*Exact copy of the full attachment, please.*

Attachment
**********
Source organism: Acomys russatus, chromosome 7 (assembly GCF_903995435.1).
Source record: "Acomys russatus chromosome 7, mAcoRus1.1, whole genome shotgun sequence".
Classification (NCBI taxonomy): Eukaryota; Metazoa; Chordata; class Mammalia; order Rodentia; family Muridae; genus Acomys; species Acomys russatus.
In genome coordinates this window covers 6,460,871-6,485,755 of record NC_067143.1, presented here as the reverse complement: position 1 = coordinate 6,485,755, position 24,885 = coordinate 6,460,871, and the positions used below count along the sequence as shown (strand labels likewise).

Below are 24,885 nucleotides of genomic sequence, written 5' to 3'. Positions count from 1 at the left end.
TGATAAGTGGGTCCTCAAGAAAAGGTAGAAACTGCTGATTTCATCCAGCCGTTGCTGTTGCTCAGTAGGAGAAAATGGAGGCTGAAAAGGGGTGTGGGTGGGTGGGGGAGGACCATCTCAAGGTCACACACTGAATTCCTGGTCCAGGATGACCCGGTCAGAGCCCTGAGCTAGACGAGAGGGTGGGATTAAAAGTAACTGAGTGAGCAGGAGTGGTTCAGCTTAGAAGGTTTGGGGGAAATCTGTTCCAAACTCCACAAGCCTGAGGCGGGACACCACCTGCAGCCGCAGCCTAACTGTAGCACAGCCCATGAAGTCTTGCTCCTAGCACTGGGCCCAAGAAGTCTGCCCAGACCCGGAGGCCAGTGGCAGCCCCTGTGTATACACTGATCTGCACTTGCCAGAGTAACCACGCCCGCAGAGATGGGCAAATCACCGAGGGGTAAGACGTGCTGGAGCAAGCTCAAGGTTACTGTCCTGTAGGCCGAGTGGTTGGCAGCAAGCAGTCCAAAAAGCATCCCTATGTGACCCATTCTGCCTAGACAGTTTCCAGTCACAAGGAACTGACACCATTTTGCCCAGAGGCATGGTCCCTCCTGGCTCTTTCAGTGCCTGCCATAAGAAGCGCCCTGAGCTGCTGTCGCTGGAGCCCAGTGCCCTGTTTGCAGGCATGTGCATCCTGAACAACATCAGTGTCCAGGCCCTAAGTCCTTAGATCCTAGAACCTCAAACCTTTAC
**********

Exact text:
Source organism: Acomys russatus, chromosome 7 (assembly GCF_903995435.1).
Source record: "Acomys russatus chromosome 7, mAcoRus1.1, whole genome shotgun sequence".
Classification (NCBI taxonomy): Eukaryota; Metazoa; Chordata; class Mammalia; order Rodentia; family Muridae; genus Acomys; species Acomys russatus.
In genome coordinates this window covers 6,460,871-6,485,755 of record NC_067143.1, presented here as the reverse complement: position 1 = coordinate 6,485,755, position 24,885 = coordinate 6,460,871, and the positions used below count along the sequence as shown (strand labels likewise).

Below are 24,885 nucleotides of genomic sequence, written 5' to 3'. Positions count from 1 at the left end.
TGATAAGTGGGTCCTCAAGAAAAGGTAGAAACTGCTGATTTCATCCAGCCGTTGCTGTTGCTCAGTAGGAGAAAATGGAGGCTGAAAAGGGGTGTGGGTGGGTGGGGGAGGACCATCTCAAGGTCACACACTGAATTCCTGGTCCAGGATGACCCGGTCAGAGCCCTGAGCTAGACGAGAGGGTGGGATTAAAAGTAACTGAGTGAGCAGGAGTGGTTCAGCTTAGAAGGTTTGGGGGAAATCTGTTCCAAACTCCACAAGCCTGAGGCGGGACACCACCTGCAGCCGCAGCCTAACTGTAGCACAGCCCATGAAGTCTTGCTCCTAGCACTGGGCCCAAGAAGTCTGCCCAGACCCGGAGGCCAGTGGCAGCCCCTGTGTATACACTGATCTGCACTTGCCAGAGTAACCACGCCCGCAGAGATGGGCAAATCACCGAGGGGTAAGACGTGCTGGAGCAAGCTCAAGGTTACTGTCCTGTAGGCCGAGTGGTTGGCAGCAAGCAGTCCAAAAAGCATCCCTATGTGACCCATTCTGCCTAGACAGTTTCCAGTCACAAGGAACTGACACCATTTTGCCCAGAGGCATGGTCCCTCCTGGCTCTTTCAGTGCCTGCCATAAGAAGCGCCCTGAGCTGCTGTCGCTGGAGCCCAGTGCCCTGTTTGCAGGCATGTGCATCCTGAACAACATCAGTGTCCAGGCCCTAAGTCCTTAGATCCTAGAACCTCAAACCTTTAC